A past habit is an action that was repeated, or a state that existed, over a period in the past but not now. We can talk about past habits using used to or would followed by an infinitive verb, or we can use the simple past tense. See the links at the bottom of this page to download a PDF of this explanation as well as a number of past habits activities.
Repeated past actions (used to & would)
It is most common to use used to followed by an infinitive verb to describe past habits:
- I used to play the violin at school. (I no longer play the violin)
- My brother used to speak French. (My brother no longer speaks French)
- We used to go to Spain for our holidays. (We no longer go to Spain for our holidays)
Remember that when you are asking a question, or you are giving a negative response, we use the infinitive use after did (although because of connected speech, this is only noticeable in writing – when you speak, it will be pronounced exactly the same as used to):
- Did you use to live here?
- I didn’t use to live here.
Would followed by an infinitive verb can also be used to talk about past habits that are actions (but we do not use would for states). We tend to use would when we are speaking a little more formally or reminiscing about the past, but there really isn’t that much difference between would and used to when talking about past habits that are actions:
- When I was younger, my mother would bake apple crumble on Sundays.
- In the olden days, people would live near to where they work.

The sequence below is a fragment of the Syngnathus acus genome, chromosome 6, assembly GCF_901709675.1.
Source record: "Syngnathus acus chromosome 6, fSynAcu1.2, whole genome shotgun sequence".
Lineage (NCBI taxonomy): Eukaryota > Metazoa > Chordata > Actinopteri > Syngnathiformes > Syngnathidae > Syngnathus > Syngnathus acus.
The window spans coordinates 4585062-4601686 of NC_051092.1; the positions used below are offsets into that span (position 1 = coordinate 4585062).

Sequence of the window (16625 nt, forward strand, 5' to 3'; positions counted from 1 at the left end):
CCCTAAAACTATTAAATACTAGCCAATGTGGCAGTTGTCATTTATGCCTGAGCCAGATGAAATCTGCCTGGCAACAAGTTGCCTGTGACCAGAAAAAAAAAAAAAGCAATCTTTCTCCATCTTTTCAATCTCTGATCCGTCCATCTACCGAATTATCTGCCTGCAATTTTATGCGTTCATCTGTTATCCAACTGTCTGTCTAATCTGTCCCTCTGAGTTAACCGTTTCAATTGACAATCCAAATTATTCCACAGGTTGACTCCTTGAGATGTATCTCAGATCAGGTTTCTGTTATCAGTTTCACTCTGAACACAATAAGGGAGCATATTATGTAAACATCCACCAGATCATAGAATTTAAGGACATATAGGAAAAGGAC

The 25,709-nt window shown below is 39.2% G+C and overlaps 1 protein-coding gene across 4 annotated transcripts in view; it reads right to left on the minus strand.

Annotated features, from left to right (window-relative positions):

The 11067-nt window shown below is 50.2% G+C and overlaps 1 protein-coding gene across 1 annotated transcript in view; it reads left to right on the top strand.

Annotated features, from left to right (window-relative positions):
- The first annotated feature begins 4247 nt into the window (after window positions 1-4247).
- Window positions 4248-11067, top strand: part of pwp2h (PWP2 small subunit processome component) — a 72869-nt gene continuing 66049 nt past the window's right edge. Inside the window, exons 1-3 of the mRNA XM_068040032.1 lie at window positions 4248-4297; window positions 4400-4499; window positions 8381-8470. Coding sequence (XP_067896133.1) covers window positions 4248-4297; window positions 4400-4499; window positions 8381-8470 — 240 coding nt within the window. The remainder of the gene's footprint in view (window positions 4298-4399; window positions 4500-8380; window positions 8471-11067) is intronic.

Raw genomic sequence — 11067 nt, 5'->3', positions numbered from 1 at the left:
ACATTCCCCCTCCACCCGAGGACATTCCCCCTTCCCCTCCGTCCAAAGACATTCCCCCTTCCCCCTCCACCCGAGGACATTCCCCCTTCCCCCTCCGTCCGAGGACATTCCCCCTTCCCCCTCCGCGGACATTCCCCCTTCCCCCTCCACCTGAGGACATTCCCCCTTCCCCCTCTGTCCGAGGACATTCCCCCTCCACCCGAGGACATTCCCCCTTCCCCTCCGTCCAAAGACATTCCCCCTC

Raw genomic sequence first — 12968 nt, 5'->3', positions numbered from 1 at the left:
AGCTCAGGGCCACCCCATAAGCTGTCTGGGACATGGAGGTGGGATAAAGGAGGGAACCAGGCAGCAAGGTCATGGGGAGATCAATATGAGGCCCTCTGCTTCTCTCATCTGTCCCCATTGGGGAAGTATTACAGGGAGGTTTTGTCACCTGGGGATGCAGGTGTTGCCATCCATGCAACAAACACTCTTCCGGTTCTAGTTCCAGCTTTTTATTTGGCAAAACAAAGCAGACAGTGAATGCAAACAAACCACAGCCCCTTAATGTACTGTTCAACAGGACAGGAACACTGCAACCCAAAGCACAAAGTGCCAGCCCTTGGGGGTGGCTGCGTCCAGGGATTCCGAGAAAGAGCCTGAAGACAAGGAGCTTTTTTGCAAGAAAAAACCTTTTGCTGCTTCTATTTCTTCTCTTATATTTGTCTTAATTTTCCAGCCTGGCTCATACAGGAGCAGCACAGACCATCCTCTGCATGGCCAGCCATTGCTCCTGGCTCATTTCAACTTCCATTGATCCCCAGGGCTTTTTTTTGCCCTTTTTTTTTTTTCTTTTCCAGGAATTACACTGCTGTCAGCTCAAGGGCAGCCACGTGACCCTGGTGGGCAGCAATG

- We would cycle for hours after we finished school.
If we aren’t really interested in emphasising the fact that we are talking about past habits, we can use the simple past (sometimes this may take away the context, or it might not be obvious you are talking about past habits):
- I played the violin at school.
- My brother spoke French.
- When I was younger, my mother baked apple crumble on Sundays.
Past states (used to)
In the vast majority of cases, only used to can be used to describe states that existed in the past:
- I used to have blond hair when I was a child.
I would have blond hair when I was a child.
- My sister used to be in the girl guides.
My sister would be in the girl guides.
- My cousin used to believe in fairies.
My cousin would believe in fairies.
One exception to this would be if the past state was frequently repeated, in which case an adverb of frequency should be used with would:
- I would often have blond hair during my student days.
- My grandfather would often seem unhappy when we visited him at the old folks’ home.
- My mother would often need help in the family shop.
Again, if we are not emphasising the fact that this is a past habit, we can just use the simple past:
- I had blond hair when I was a child.
- My sister was in the girl guides.
- My cousin believed in fairies until she was 12.
Common mistakes with used to
One of the most common mistakes students make with used to is confusing it with be used to or get used to. Be used to and get used to are used to talk about familiarity with an action, not that an action was a past habit. Both be used to and get used to are followed by the gerund, not an infinitive verb:
He’s not used to drive on the left. He’s not used to driving on the left. (he is not familiar with this) People are used to see police officers with guns in train stations. People are used to seeing police officers with guns in train stations. (people are familiar with this) I can’t get used to wake up at this time. I can’t get used to waking up at this time. (I cannot become familiar with this) You need to get used to work with Nathan. You need to get used to working with Nathan. (you need to become familiar with this)
Click on the links below to download a PDF version of this page as well as a number of past habits activities: